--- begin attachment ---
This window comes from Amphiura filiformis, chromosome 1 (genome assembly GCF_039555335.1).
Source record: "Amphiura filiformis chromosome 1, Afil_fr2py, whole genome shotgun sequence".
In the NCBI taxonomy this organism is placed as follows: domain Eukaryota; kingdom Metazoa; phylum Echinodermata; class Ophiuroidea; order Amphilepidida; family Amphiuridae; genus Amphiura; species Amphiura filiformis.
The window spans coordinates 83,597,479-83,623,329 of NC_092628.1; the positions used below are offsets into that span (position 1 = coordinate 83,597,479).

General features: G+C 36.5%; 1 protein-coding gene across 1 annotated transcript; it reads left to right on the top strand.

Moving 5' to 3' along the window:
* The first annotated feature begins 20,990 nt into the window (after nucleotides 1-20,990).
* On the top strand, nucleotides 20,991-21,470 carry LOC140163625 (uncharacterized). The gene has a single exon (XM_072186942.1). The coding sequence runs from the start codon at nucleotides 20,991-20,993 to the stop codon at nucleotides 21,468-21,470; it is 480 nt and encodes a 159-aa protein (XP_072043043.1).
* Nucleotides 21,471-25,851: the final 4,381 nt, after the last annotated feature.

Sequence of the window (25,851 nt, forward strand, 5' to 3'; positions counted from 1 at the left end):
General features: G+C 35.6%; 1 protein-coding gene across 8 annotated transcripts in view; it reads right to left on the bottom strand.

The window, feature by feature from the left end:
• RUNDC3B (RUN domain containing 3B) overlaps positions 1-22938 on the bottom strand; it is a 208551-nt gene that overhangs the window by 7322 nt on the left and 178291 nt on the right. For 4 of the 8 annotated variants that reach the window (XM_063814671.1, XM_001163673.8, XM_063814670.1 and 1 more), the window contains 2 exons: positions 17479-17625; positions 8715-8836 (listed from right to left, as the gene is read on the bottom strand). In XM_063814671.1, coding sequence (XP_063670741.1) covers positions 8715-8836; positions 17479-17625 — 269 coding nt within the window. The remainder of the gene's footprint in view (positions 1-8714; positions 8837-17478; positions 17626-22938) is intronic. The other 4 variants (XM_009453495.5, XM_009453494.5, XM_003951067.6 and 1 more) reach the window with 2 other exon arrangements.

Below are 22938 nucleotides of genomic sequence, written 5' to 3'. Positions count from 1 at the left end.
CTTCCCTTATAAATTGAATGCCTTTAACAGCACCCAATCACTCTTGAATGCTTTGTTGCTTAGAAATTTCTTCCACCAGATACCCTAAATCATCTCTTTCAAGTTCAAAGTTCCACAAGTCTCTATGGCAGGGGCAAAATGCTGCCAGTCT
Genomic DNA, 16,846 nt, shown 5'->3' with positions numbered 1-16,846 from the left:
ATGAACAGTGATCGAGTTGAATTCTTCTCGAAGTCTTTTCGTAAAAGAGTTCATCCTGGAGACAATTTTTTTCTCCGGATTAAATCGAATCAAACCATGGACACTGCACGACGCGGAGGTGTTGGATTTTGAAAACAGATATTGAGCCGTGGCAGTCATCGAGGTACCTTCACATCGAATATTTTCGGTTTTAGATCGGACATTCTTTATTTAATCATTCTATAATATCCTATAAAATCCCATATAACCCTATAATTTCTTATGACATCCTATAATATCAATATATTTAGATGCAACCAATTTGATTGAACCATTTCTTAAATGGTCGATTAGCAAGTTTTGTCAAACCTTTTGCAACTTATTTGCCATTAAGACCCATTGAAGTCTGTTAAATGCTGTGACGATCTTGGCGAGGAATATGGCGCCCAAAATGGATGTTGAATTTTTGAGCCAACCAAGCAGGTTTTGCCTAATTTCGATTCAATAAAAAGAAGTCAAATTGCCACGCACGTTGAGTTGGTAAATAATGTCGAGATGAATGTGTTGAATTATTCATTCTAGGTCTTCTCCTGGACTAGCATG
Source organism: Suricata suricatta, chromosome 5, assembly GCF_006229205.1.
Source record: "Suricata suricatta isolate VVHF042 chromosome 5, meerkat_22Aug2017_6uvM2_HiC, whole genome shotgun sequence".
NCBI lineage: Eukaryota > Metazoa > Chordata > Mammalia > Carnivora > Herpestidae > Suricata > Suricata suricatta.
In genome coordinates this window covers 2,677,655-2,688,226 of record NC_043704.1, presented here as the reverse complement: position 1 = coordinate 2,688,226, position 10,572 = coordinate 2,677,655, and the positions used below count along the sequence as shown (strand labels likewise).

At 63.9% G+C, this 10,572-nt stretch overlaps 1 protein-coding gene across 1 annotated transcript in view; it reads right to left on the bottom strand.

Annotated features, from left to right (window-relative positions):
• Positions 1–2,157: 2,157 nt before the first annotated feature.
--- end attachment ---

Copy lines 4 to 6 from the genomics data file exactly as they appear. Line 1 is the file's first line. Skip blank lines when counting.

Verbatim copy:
The window spans coordinates 83,597,479-83,623,329 of NC_092628.1; the positions used below are offsets into that span (position 1 = coordinate 83,597,479).

General features: G+C 36.5%; 1 protein-coding gene across 1 annotated transcript; it reads left to right on the top strand.

Moving 5' to 3' along the window: